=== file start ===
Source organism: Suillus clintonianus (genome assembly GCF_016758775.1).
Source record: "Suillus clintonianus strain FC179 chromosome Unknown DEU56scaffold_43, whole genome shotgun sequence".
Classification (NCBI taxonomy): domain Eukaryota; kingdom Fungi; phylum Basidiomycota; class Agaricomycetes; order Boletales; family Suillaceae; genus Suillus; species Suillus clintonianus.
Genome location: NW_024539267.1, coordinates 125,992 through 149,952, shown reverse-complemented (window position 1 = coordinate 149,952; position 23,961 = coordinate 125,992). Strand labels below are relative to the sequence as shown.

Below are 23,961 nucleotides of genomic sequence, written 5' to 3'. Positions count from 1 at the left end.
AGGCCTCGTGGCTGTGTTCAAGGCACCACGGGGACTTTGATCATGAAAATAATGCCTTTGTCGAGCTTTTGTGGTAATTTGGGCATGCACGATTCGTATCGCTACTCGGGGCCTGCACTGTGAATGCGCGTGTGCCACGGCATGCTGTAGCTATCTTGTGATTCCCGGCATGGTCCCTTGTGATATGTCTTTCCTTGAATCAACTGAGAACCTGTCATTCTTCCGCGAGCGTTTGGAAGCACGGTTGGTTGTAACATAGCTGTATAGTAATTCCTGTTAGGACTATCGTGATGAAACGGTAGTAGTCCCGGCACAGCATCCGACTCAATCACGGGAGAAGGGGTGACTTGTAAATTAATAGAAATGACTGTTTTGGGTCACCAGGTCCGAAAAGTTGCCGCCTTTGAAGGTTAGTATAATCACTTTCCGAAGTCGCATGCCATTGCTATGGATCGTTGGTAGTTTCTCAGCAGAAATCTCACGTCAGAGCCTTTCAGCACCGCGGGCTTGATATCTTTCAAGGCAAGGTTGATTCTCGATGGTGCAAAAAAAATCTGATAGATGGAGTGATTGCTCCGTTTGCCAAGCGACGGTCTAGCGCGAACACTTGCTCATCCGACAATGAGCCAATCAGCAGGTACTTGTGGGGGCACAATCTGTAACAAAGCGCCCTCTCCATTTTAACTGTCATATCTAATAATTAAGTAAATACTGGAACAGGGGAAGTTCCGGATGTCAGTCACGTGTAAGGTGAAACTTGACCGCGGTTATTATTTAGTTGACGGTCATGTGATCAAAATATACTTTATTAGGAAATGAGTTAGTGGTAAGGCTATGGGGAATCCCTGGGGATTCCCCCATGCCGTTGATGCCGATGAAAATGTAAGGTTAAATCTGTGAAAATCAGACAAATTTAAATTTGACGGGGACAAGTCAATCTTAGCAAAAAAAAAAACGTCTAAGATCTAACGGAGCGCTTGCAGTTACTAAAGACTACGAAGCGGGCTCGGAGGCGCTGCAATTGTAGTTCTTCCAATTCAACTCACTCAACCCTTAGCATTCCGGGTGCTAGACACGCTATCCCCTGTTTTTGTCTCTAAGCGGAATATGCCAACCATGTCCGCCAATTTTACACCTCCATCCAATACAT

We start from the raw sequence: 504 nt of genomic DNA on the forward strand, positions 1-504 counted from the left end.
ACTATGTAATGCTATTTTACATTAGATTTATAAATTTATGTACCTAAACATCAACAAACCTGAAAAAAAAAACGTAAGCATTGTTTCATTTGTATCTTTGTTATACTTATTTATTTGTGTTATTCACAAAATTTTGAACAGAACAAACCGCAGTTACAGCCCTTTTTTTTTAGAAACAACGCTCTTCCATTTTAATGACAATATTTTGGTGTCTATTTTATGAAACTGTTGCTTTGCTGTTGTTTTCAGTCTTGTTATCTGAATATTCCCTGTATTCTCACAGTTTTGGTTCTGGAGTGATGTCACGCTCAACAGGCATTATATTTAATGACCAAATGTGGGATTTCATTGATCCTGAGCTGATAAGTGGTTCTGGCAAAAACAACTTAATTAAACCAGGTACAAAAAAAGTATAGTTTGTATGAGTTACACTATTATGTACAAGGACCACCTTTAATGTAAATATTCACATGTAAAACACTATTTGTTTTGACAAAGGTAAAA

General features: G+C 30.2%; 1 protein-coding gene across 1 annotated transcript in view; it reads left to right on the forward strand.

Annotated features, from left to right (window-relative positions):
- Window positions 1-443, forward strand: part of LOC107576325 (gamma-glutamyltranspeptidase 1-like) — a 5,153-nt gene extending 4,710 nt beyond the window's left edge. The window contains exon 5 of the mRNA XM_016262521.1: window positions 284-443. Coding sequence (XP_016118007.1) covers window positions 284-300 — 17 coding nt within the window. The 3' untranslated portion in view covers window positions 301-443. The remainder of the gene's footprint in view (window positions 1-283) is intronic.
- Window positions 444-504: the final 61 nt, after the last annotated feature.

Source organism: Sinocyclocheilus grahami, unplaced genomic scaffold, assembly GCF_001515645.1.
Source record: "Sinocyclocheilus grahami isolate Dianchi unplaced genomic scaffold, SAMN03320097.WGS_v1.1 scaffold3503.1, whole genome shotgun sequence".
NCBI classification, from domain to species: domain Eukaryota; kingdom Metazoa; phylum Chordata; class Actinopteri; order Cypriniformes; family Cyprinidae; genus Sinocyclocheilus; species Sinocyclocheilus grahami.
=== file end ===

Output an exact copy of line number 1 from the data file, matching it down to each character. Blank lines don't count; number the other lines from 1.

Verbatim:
Source organism: Suillus clintonianus (genome assembly GCF_016758775.1).